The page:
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Joan Didion, William Vollmann receive National Book Awards
The Associated Press
NEW YORK — Joan Didion, whose memoir "The Year of Magical Thinking" is quickly becoming a classic portrait of grief, won the National Book Award for nonfiction Wednesday night.
"There's hardly anything I can say about this except thank you," said Didion, praising her publisher, Alfred A. Knopf, for supporting her as she wrote her acclaimed best-seller about the death of her husband, John Gregory Dunne, and the illness of her daughter, Quintana Roo.
In a minor surprise, William T. Vollmann won the fiction prize for "Europe Central," an 800-page novel about Germany and the Soviet Union in the 20th century.
E.L. Doctorow's "The March" and Mary Gaitskill's "Veronica" had been regarded as the leading contenders, even by Vollmann.
"I thought I would lose, so I didn't prepare a speech," joked Vollmann, who then turned serious as he said his book was inspired by a film he saw in elementary school "about burned corpses being pulled out of ovens."
Vollmann, 46, noted he was part German and wondered what he would have done had he lived under the Nazis.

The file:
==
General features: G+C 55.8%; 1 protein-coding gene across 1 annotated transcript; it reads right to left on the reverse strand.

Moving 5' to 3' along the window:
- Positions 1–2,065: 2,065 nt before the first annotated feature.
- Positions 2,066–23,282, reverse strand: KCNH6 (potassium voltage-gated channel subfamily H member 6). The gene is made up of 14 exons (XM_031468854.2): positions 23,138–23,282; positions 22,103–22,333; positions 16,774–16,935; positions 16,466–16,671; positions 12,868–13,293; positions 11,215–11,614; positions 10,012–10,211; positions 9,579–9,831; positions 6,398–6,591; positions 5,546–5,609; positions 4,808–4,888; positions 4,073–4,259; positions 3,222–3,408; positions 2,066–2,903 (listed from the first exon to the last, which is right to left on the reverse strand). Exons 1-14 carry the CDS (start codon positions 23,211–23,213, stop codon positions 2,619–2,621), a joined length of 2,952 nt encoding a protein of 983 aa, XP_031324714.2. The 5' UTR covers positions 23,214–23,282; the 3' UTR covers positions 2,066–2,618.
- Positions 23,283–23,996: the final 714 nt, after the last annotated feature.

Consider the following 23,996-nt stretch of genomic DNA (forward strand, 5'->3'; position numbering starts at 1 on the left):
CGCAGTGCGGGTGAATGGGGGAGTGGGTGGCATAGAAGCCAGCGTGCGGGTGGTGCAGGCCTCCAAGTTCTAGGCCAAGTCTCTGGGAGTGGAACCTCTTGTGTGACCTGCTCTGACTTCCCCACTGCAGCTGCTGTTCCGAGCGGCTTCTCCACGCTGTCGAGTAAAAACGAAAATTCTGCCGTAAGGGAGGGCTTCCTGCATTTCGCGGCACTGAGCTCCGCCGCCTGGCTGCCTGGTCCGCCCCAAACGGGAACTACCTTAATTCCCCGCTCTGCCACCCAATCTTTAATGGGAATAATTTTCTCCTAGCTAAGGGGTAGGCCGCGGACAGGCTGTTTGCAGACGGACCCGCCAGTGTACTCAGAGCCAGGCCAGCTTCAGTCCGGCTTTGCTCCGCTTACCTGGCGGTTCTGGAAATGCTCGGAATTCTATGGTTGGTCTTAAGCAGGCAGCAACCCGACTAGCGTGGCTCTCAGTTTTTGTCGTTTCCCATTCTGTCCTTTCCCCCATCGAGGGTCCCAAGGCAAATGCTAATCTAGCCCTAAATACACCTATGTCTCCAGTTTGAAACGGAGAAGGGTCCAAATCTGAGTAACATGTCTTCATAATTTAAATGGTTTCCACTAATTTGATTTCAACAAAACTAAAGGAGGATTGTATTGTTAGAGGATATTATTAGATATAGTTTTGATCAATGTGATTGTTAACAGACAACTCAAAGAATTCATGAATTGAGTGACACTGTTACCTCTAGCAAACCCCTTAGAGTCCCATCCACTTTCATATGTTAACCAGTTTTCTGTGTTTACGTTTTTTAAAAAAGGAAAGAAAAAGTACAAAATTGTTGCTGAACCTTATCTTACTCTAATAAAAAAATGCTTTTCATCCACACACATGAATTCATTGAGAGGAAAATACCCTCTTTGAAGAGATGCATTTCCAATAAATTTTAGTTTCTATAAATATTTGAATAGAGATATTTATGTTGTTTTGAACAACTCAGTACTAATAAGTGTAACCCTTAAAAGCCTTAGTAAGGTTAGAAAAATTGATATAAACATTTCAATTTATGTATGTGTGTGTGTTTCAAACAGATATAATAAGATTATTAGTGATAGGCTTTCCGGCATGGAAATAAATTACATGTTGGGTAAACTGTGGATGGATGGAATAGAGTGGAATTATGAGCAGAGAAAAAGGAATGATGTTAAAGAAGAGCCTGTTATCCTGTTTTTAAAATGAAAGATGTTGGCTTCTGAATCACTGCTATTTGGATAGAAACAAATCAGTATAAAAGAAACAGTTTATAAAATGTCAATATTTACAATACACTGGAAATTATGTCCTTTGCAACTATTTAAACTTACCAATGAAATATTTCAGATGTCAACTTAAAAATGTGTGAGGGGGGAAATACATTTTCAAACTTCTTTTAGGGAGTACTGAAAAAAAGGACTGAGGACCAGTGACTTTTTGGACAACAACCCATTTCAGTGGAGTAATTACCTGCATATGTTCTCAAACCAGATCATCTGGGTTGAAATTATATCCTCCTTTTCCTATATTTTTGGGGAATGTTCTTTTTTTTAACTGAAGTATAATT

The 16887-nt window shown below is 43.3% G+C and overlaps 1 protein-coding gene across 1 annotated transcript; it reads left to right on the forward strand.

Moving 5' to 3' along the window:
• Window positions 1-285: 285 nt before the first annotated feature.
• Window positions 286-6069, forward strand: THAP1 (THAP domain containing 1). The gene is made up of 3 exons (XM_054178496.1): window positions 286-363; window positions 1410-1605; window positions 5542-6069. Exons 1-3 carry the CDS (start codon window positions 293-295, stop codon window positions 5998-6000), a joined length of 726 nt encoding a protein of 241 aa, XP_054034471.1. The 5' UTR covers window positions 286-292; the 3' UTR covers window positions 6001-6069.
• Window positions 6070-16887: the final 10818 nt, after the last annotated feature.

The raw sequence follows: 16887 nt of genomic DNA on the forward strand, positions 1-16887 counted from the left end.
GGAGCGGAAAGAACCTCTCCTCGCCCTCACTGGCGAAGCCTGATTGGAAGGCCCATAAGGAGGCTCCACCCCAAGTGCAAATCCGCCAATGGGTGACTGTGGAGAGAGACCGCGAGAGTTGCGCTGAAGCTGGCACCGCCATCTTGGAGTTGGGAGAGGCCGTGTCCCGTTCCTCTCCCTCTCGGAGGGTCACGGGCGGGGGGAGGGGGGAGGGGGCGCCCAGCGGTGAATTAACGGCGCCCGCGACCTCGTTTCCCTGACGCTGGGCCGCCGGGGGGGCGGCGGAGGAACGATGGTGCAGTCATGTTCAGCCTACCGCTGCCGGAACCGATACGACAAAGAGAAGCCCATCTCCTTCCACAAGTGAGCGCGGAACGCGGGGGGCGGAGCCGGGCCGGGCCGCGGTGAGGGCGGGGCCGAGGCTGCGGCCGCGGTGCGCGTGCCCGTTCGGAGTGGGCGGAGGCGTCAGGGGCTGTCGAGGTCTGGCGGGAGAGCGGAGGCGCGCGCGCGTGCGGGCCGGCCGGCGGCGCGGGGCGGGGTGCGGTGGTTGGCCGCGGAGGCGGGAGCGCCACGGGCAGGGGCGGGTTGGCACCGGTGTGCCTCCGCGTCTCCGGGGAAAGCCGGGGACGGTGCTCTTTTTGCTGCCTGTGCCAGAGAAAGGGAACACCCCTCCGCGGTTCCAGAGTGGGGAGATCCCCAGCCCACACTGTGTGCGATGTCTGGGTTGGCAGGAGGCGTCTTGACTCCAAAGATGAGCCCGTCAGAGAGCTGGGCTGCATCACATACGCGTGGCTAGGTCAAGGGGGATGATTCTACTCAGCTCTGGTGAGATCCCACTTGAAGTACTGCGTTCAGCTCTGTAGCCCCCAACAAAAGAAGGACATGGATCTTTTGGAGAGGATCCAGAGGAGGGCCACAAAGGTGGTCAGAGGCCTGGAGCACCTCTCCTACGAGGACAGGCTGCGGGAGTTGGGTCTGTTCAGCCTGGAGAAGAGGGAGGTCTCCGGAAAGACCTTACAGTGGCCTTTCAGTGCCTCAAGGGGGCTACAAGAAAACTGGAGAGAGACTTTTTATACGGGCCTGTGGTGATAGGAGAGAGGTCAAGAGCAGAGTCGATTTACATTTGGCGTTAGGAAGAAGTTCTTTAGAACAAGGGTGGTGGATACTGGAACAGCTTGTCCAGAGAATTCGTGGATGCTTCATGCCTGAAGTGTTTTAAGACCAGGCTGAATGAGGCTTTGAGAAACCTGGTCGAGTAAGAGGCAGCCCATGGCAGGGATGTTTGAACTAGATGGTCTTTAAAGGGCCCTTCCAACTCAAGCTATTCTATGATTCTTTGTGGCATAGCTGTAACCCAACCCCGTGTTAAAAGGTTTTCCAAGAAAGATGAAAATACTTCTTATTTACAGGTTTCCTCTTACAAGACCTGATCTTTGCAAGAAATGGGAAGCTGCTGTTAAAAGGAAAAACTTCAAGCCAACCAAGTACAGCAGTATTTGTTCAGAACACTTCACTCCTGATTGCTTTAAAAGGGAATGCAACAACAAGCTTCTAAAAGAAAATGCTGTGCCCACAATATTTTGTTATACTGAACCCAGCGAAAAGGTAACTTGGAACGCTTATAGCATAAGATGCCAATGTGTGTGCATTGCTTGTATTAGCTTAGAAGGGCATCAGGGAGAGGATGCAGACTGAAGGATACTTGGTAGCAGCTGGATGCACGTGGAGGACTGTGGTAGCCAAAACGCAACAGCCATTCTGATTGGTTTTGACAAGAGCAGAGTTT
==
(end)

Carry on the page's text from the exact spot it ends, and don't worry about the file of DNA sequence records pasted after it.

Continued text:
"I'm very happy it's over," he said of his book, "and that I don't have to think about it anymore."
One of the world's great poets, W.S. Merwin, won the poetry prize for "Migration," which includes selections from 15 previous compilations.
The young people's literature award went to Jeanne Birdsall, whose debut novel, "The Penderwicks," tells of four sisters and their widowed father. Birdsall quoted from a letter from a young fan named Scott: "This book is about being a good listener, even if you're a grown-up."
Winners received $10,000 each. Garrison Keillor hosted, and honorary medals went to Norman Mailer and Lawrence Ferlinghetti.
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